Honey Ginger Almond Butter

By • June 5, 2012 • 8 Comments

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Author Notes: This is my current favorite almond butter. Spiked with ginger and honey, it’s just barely spicy and sweet and is the best thing ever on a piece of sturdy whole wheat toast. Marisa McClellan

Makes 1 1/2 cups

  • 2 cups raw almonds
  • 2 tablespoons honey
  • 1-2 tablespoon neutral oil
  • 1 teaspoon freshly grated ginger
  • 1/2 teaspoon sea salt
  1. Spread two cups of raw almonds out on a rimmed cookie sheet. Roast in a 325° oven for 15-20 minutes, until they puff a bit and smell incredibly fragrant.
  2. When they’re nicely browned, remove pan from oven and let the almonds cool for a few minutes. You want them to be warm, not piping hot.
  3. Once the almonds are cool enough to handle, tumble them into a bowl of a food processor. If almonds are unsalted, add 1/2 teaspoon of fine sea salt. Pulse seven or eight times, until you’ve got a fine almond meal.
  4. Add a tablespoon of nut or neutral oil (I have a bottle of walnut oil in my fridge and use that for all nut butter projects) and run the motor for 30-45 seconds. Stop, remove the lid and scrape the almonds down and off the bottom of the processor bowl.
  5. Repeat the process of running the motor and scraping the bowl four or five times, until the almonds look drippy and spreadable. Add another tablespoon of oil if they look dry.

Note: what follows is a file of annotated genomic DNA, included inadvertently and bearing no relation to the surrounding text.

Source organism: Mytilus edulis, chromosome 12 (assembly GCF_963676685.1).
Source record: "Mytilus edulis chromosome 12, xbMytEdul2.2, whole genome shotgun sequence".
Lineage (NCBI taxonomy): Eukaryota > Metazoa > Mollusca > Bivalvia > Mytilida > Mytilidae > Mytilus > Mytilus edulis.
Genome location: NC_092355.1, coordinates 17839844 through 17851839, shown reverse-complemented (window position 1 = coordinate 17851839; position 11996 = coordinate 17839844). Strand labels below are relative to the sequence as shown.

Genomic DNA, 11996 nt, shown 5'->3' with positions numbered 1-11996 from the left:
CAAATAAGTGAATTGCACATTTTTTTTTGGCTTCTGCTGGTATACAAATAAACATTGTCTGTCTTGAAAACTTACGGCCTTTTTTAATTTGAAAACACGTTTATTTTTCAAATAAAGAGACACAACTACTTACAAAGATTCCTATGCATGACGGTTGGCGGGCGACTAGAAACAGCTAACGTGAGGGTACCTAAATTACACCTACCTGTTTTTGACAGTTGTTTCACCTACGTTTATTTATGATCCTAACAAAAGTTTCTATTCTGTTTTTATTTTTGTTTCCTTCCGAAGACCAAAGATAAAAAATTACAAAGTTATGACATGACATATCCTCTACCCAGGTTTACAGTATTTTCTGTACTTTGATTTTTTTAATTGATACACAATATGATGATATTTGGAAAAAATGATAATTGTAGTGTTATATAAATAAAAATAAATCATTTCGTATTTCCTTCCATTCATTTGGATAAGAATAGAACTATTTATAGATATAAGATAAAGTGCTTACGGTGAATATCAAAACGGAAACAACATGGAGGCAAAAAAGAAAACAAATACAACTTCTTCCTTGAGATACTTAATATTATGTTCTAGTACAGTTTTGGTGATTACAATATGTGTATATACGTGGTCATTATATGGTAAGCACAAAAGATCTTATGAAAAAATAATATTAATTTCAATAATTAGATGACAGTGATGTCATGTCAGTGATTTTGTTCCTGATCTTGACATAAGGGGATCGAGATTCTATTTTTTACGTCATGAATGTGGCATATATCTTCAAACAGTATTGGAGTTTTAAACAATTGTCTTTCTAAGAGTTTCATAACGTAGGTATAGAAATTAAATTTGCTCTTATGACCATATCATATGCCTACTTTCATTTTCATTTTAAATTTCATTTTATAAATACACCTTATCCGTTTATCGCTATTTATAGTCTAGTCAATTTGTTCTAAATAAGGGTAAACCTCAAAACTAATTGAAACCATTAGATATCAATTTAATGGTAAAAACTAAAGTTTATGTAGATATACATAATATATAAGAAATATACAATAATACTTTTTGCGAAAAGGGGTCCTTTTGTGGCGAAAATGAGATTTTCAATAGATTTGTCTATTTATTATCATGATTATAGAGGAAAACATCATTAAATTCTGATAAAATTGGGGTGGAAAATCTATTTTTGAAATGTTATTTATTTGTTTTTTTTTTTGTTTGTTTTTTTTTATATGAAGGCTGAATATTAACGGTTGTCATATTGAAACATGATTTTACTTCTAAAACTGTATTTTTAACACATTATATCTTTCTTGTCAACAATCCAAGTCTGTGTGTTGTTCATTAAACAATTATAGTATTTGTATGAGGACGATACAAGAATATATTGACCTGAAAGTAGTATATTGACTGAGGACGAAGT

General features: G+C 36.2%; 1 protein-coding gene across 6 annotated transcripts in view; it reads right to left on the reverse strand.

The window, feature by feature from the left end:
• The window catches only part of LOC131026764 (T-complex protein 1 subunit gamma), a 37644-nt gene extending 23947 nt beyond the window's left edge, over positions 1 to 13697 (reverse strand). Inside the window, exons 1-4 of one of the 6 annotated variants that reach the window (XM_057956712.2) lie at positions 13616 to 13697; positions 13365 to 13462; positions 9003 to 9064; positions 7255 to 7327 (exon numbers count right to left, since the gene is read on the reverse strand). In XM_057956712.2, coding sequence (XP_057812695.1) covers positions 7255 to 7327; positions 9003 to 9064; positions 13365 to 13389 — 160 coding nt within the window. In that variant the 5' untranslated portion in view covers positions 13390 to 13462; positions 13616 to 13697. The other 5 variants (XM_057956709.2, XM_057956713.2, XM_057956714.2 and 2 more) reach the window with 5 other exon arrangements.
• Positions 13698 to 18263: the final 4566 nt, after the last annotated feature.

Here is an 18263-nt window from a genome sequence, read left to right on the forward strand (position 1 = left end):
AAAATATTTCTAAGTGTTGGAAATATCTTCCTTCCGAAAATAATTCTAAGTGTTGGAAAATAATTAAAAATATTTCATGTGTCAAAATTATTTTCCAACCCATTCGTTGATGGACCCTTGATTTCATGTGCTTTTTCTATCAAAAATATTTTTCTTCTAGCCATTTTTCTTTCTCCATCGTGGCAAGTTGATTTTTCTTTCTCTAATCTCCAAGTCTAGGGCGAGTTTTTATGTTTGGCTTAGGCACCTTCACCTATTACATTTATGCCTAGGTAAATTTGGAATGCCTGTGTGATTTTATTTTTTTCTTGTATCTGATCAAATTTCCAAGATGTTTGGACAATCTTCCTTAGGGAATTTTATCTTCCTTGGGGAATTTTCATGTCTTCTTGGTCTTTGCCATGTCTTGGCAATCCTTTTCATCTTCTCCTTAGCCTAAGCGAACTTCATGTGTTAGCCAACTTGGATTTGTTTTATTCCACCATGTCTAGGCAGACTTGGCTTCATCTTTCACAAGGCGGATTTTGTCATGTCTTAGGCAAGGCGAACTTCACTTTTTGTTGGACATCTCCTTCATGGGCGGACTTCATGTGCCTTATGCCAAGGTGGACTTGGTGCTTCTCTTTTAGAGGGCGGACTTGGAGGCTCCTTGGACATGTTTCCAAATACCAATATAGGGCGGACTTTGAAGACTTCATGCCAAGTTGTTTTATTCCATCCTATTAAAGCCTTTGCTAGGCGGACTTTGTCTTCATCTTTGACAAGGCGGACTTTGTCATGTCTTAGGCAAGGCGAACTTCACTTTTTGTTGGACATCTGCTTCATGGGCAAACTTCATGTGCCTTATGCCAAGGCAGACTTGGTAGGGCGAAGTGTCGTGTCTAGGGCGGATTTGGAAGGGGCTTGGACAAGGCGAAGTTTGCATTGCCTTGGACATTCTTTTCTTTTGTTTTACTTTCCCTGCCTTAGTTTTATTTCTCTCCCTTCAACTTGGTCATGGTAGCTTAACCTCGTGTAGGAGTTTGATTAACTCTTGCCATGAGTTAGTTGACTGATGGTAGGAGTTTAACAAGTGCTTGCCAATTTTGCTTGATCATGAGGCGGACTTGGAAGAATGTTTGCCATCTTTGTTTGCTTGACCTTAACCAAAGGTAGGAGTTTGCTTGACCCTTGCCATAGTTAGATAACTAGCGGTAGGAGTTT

6. Add honey and ginger.
  7. Taste and add more salt, if necessary.
  8. When the almonds have formed a butter, scrape the spread into a pint jar (it won’t be quite full) and refrigerate. Use within three to four weeks.
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Comments (8) Questions (0)

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6 months ago Stephanie G

FYI...for me to achieve the "drippy" consistency, I always process for at least 10 minutes, sometimes even more, in my Cuisinart. I've never not achieved that consistency; in my humble opinion it just takes quite a while.

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9 months ago Susan

I've made almond butter with my vitamix and it comes out better than store bought. I'll try it next time adding the honey and ginger and roasting the nuts too. Thanks for the recipe.

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over 1 year ago Chef Bo

I have had fun making my own peanut butter. Using a blender though works better for me. The first time I used my food processor. The peanuts actually got warm from friction and I never did get the butter I wanted until I switched to the blender. Sometimes I will add come cayenne to make Chinese peanut butter. It is DEFINITELY worth the little effort.

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about 2 years ago steph_bower

Have to say I'm disappointed with this recipe--the taste is delicious but
1) I broke a food processor blade chopping all the nuts
2) I had to add AT LEAST 1/2 cup of oil which made it BARELY spreadable, nothing like the drippable described here.